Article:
Vanguard Games and 343 Industries are launching a Windows 8 and Windows Phone 8 version of Halo on Thursday. The top-down arcade shooter, Halo: Spartan Assault, is available in the Windows Store and Windows Phone Store priced at $6.99. As Microsoft's Windows stores aren't combined, there's no universal application so you'll have to pay separately for each version if you want to play them across a Windows PC, tablet, or notebook and a Windows Phone. Unfortunately, Spartan Assault is limited to Verizon Windows Phone customers until August 16th, and you'll also need a device with 1GB of RAM as 512MB handsets aren't supported just yet.

A little awkward with touch

Nevertheless, this is fully touch-enabled version of Halo. Although the the Halo franchise is known as a first-person shooter, Spartan Assault attempts to blend touch and Halo together. I got a chance to try out an early version on Windows Phone 8, and while it certainly looks like a mini version of Halo, the controls can be a little awkward on a touch screen. Shooters are incredibly hard to do well with touch, but on Spartan Assault you have a circular area on the left-hand side that controls movement, and an identical area on the right-hand side lets you aim and fire weapons, pick up and use items, and get in and out of vehicles. While I was unable to test the Windows 8 version, I found it hard to aim with the Windows Phone version. There's a slight swipe gesture you have to trigger at the same time as aiming. It's not ideal because running while shooting gets complicated, but there's a soft lock auto-aim so you get used to it.

If you're a Halo fan then the layout and top-down action will remind you of Halo Wars. This is obviously a shooter, and not a real-time strategy, but I kept being reminded of Halo Wars as I ran around blasting Grunts. Aside from the gameplay, Spartan Assault is set between the events of Halo 3 and Halo 4, with a focus on the backstory of Human-Covenant wars. You can play as either Command Sarah Palmer or Spartan Davis as you shoot your way through various Covenant enemies. Along the way there are ways to upgrade your weapons and enable performance boosters by using in-app purchases for credits.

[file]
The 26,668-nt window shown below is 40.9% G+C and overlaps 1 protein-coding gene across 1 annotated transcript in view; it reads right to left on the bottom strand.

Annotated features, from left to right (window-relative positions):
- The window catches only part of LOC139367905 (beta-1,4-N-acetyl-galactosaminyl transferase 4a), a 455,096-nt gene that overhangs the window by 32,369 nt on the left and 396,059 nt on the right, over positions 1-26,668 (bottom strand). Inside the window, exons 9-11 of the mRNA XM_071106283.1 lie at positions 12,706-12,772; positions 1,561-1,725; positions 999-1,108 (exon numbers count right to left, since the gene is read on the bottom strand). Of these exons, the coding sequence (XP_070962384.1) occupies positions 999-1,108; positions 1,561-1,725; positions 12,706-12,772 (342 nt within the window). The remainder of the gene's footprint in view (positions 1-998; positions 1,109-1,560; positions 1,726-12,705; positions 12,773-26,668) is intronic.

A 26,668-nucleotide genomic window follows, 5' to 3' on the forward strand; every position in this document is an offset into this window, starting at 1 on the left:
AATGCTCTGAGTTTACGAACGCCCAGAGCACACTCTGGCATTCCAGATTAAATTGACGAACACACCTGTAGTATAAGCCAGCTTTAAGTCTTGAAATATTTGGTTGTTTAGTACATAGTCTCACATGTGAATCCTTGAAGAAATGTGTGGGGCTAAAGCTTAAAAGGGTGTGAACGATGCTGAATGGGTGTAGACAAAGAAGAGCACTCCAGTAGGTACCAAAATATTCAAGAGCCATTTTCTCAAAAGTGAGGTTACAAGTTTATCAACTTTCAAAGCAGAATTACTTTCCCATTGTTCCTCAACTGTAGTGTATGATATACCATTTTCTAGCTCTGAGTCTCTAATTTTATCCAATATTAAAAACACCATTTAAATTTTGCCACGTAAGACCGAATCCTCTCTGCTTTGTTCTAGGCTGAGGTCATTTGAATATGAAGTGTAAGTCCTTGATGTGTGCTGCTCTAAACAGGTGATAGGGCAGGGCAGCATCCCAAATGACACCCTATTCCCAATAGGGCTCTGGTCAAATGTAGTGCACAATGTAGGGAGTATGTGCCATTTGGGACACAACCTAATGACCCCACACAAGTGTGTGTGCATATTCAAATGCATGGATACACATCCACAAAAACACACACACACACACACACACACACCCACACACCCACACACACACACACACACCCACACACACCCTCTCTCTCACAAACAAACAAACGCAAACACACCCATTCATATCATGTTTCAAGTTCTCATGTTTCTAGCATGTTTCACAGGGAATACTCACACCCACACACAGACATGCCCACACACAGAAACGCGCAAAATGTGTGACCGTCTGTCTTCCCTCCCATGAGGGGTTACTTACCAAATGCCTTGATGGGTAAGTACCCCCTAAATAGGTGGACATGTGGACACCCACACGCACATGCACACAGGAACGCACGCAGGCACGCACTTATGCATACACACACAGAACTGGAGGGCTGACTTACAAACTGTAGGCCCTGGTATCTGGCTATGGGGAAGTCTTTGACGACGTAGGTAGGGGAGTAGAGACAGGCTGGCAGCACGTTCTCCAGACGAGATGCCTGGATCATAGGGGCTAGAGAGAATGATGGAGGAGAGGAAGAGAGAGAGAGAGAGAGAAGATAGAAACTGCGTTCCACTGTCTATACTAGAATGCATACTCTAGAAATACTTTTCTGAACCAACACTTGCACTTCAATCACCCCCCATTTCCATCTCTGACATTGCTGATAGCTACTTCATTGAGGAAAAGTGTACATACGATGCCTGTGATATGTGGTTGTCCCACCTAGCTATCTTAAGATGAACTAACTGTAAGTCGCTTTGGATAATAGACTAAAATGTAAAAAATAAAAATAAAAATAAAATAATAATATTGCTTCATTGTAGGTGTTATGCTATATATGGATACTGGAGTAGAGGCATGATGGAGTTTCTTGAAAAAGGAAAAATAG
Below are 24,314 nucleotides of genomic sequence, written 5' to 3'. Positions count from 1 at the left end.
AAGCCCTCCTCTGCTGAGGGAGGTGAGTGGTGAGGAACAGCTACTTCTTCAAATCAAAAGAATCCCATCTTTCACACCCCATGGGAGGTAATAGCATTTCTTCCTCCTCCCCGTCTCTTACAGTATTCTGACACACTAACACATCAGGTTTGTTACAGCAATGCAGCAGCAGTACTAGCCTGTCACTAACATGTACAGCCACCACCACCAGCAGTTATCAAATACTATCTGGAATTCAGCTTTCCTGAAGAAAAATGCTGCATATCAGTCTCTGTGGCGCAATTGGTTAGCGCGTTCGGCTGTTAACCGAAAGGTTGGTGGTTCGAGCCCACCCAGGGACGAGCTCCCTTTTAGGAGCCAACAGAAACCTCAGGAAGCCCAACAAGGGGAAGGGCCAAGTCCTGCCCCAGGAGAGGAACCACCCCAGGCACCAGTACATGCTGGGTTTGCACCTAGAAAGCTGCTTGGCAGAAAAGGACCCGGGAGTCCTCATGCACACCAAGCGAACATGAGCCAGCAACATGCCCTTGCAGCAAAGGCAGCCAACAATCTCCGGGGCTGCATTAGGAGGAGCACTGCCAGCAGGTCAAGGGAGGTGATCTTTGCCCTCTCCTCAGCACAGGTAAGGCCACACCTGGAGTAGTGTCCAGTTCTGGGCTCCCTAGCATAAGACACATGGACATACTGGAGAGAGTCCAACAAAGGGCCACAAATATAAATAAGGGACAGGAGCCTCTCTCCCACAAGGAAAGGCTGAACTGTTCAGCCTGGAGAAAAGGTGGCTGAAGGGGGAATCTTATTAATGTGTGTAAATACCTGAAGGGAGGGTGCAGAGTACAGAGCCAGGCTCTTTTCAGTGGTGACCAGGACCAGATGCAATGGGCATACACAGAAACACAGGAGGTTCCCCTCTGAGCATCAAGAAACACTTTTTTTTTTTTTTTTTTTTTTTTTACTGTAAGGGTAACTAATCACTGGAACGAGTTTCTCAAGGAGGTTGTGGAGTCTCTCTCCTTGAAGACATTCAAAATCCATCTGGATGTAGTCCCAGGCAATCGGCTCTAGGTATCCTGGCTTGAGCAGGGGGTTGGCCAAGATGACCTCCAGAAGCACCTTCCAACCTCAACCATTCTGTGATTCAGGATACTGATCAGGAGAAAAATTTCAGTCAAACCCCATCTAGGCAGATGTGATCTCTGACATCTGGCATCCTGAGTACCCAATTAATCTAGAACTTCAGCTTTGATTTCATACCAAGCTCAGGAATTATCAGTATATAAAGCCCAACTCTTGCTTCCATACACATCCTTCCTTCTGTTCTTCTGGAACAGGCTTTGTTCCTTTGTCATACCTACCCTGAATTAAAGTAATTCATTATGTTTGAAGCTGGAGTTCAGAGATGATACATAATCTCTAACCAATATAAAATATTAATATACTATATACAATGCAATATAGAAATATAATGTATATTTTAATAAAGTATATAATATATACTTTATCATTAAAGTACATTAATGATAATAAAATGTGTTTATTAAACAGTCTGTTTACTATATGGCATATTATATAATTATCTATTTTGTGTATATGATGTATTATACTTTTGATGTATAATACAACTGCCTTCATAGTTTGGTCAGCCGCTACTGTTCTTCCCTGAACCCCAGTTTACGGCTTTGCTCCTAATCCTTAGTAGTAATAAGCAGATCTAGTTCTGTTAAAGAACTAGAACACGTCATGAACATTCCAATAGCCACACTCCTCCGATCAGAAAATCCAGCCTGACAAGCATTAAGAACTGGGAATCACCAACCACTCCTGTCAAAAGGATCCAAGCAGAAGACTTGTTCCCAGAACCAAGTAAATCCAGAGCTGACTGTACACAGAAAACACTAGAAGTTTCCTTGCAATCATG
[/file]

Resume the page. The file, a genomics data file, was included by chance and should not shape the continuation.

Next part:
Although it's mainly designed for touch, the Windows 8 version works with a keyboard and mouse so you're not forced to use a touchscreen tablet or notebook there. As this is an Xbox Live game on Windows 8 and Windows Phone 8, you'll earn achievements throughout the game that add to your overall gamer score. More interesting still, if you play the game on both phone and PC, your state will sync between the two devices. There are some unlockable items for Halo 4 as well, with emblems, XP, and new achievements available.


A reminder of how separate Windows and Windows Phone are

The real story here is that this is launching exclusively on Windows 8 and Windows Phone 8 as Microsoft continues to push its mobile and tablet platforms. I can't help but feel that a game like this should have arrived when the Surface launched in October, but it's encouraging to see it finally available. The only downside is that if you're living in a Microsoft ecosystem then you're going to have to pay out $6.99 twice to play it across your tablet and phone. Microsoft continues to push a more common experience and app platform between Windows 8 and Windows Phone 8 — and the game sync is evidence of that — but Halo Spartan Assault is a reminder of just how separated Windows is, for now.

Update, August 17th, 2013: As expected, Verizon Wireless' exclusivity on the title has ended — all Windows Phone 8 users with a device that has 1GB of RAM can download the game now.